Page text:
Plants - Perennials

Paint your garden with colourful, fall-blooming perennials


From chrysanthemums to colchicums, maintain a vibrant garden that will last until winter

colour-coneflowers.jpgColourful coneflowers
Coneflowers were essential to Dutch designer Piet Oudolf's naturalistic planting palette, when he pioneered his new wave garden style. These rough-and-tumble natives of central and eastern North America are long-lived, relatively pest-free, low maintenance and tough as nails, and are stalwarts of the midsummer to early-fall border.

Over the last ten years, there's been an explosion in the development of new cultivars. For example, ‘Art's Pride', which is being marketed under the trademarked name Orange Meadowbrite, is the first orange coneflower. Advances in fragrance have resulted in several new scented coneflowers, including ‘Ruby Giant', which has a smell reminiscent of alyssum combined with honeysuckle. Check out the seven best new coneflowers.

colour-leaves-of-gold.jpgLeaves of gold
Explore the design possibilities of vibrant fall foliage in the garden
Autumn colour change is nature’s way of preparing plants for winter. As temperatures cool and daylight decreases, trees and shrubs adapt by ceasing to manufacture food through photosynthesis. Thus chlorophyll, the green leaf pigment used to capture sunlight, is no longer needed and breaks down, exposing underlying pigments such as the carotenoids, which result in the brilliant yellow and gold hues of trees such as paper birch and maidenhair. (Another pigment group, called the anthocyanins, produce the reds and oranges of maples and burning bush.)

Gold and yellow fall leaves offer a fleeting but spectacular display, especially when combined with other perennials, shrubs and trees that turn orange or red. Here are some excellent plants with which to dust your garden in autumn gold.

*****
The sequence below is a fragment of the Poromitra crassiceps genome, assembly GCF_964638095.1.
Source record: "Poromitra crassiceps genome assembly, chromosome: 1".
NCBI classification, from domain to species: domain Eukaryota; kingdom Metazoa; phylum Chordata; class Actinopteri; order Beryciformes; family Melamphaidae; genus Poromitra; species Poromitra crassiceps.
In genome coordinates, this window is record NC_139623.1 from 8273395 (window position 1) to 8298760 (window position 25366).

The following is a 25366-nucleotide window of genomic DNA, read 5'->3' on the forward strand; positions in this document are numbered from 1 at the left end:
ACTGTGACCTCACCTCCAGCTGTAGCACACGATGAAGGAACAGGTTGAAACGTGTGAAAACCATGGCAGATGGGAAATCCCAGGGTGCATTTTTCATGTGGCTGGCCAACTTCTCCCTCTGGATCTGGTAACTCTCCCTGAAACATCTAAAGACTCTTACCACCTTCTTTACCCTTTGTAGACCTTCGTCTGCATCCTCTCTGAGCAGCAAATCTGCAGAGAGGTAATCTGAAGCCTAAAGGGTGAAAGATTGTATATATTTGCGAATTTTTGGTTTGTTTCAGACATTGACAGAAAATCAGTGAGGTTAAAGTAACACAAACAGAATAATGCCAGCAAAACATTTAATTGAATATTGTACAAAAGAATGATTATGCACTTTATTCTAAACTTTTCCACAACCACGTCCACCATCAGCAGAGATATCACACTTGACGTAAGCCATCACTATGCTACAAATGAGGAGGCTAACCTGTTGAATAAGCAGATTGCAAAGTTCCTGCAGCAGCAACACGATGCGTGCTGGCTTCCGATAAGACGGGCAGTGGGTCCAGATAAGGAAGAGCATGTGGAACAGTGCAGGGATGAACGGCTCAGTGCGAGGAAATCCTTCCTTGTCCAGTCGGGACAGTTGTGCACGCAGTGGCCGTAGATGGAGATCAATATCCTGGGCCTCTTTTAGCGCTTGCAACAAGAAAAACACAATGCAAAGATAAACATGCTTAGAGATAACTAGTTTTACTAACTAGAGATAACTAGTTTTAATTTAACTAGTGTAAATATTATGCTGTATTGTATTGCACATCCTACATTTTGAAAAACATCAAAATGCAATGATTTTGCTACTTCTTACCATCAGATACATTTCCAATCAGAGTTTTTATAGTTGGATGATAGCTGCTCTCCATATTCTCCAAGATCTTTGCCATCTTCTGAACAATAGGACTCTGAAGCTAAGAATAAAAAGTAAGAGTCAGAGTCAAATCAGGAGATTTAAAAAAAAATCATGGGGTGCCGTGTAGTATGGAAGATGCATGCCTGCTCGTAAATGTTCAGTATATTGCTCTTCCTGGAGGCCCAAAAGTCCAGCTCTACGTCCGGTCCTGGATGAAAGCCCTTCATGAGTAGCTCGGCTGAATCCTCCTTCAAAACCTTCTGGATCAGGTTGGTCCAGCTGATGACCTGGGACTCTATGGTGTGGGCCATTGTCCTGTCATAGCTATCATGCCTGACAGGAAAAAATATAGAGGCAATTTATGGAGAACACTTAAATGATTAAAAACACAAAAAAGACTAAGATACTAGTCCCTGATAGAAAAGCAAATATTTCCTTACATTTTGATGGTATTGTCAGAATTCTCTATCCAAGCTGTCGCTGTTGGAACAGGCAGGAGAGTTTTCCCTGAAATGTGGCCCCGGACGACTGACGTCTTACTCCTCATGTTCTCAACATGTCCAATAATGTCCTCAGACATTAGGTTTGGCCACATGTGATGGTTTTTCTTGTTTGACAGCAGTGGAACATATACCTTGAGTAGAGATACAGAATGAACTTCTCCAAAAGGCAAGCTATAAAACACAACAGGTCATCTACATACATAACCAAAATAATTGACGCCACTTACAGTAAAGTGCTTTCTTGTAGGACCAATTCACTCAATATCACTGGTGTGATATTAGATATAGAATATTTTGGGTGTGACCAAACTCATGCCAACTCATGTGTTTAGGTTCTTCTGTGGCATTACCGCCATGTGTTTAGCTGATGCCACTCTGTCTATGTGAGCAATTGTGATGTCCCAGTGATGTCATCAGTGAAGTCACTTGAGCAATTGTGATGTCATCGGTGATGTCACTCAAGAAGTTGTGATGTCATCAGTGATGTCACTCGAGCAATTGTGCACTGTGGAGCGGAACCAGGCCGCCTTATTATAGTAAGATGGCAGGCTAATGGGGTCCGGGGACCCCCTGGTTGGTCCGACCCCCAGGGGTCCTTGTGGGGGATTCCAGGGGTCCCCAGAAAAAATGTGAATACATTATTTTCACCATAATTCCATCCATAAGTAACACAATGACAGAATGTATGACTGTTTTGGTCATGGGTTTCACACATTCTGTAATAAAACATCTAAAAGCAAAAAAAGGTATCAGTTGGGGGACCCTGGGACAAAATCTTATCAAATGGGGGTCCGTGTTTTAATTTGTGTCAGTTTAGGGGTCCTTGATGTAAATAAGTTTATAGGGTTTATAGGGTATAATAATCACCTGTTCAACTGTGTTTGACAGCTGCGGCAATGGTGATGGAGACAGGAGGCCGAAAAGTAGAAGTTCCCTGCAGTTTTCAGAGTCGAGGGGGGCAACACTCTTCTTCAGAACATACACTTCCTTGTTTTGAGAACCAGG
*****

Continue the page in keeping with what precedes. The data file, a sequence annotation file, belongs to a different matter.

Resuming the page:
colour-rosy-hued-asters.jpgRosy-hued autumn asters
With mounds of small, daisy-like flowers, New England and New York asters, as well as woodland and alpine types, burst into bloom when little else is left, extending the fall colour parade by six weeks or more.

There are many different forms of these plants. The petite 20-centimetre alpine asters, such as ‘Pinkie’, are ideal for the front of the border, while the 60- to 90-centimetre varieties (see the next page) look attractive in front of ornamental grasses. The 1.25-metre giant asters, such as ‘Harrington’s Pink’, make a wonderful backdrop for many shorter perennials, including catmint (Nepeta) and pincushion flower (Scabiosa). All make great cut flowers and are magnets for bees and butterflies.

Aster is Greek for “star.” And whether you trim these plants or let them grow naturally, these cheery flowers are truly stars of the fall garden. We asked horticulturist, landscape designer Judith Adam for tips on how to make the most of these colourful perennials in the fall garden.

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